Teewurst / Mettwurst (Teawurst): A specialty sausage, similar to leberwurst, ideally consumed as a spread on whole grain, toasted, or Nordic crisp breads. This type of cold cut sausage became very popular in the 19th century, served in the afternoon as savory snack, alongside cookies, slices of cakes, and a cup of tea. Teawurst has a slightly tangy flavor and creamy texture, which makes it an ideal bread spread.

Touristenwurst (Salami Ring): This hickory smoked ring salami, based on an original recipe from Gyula, Hungary, and a popular "hiking tourist" snack in Austria, Italy and Southern Germany, packs a rich umami taste in a small package. Great with pickles, paprika and sliced apples.

Tyrolian Jagdwurst: An Austrian specialty, Bologna-type cold cut sausage, laced with cubes of cooked ham and spiced with a bit garlic and pepper. It's a cold cut popular in Bavaria, Austria and Hungary. Cut into thin slices consume with fresh butter on whole grain breads, pretzels or crusty rye bread and top with mustard, salad or radishes.

Wiener:Wholesome, meaty and authentic German sausages,pre-cooked in the glass jars, no artificial ingredients. Wieners are the same sausages as Frankfurters, except with a crunchy casing.Historians track the name to a native butcher of Frankfurt who moved in the 1810s to Vienna and offered his Frankfurter sausages there. But since he couldn't call themFrankfurters outside that city, he called this Brühwurst Wiener. Eat solo inside a bun with medium mustard or curry ketchup, or add to potato soup, goulash, and shashlik.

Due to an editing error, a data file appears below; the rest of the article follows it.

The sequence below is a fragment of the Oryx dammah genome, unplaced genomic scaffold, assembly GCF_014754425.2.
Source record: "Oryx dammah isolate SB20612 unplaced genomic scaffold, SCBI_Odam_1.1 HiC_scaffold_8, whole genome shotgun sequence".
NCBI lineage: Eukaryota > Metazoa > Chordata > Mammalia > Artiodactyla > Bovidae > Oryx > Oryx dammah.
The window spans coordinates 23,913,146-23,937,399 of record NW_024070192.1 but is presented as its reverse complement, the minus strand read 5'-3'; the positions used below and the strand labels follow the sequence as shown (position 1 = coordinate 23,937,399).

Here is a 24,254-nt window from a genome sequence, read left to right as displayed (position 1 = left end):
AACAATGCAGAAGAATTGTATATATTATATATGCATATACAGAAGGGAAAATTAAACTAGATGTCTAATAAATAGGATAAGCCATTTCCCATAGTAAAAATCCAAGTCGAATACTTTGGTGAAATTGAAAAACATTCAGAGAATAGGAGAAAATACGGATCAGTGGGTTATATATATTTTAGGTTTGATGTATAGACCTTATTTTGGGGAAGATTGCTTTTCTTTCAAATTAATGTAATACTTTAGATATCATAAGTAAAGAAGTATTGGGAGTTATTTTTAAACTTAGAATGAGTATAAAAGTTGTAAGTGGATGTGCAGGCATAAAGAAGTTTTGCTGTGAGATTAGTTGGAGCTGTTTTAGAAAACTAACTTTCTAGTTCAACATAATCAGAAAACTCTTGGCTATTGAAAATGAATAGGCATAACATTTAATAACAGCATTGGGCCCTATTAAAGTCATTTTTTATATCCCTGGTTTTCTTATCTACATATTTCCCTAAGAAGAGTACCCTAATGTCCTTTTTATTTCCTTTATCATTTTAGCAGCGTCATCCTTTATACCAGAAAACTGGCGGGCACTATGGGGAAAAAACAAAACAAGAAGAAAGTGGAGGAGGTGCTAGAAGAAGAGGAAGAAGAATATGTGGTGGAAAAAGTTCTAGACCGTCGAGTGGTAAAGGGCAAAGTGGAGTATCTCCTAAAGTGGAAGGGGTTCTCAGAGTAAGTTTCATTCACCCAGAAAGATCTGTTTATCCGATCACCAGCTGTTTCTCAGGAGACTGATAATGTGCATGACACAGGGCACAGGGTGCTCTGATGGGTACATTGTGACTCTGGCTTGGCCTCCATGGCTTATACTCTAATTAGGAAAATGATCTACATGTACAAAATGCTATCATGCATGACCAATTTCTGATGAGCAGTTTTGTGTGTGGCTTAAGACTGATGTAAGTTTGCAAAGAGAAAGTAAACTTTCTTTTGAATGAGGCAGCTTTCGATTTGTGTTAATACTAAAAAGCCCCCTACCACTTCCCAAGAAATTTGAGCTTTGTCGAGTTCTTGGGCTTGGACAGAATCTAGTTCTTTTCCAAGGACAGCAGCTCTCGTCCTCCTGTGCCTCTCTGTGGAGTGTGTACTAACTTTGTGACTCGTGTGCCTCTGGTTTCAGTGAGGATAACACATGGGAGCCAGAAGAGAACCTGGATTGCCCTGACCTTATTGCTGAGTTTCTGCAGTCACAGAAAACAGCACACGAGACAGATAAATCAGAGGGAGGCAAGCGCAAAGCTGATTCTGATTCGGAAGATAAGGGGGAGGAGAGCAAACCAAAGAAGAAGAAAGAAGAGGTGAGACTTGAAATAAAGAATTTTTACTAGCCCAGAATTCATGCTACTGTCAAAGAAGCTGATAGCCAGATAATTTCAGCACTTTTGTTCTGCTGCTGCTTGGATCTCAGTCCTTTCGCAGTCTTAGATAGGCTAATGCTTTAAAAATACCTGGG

Weisswurst:  This finely ground sausage does not contain nitrite salt and hence the meat retains a whitish color.It's made from hormone-free, locally-sourced veal and pork,seasoned with parsley, lemon, onion, ginger and other spices. Weisswurst (or White Sausage) is a Bavarian specialty. The mild taste of the meat, accented by parsley note, perfectly matches the famous Bavarian sweet mustard.Consume with a cold Weissbier (wheat beer) before noon, like the Bavarians, who eat this combination as a second breakfast. We also recommend an original Bavarian pretzel as a side dish.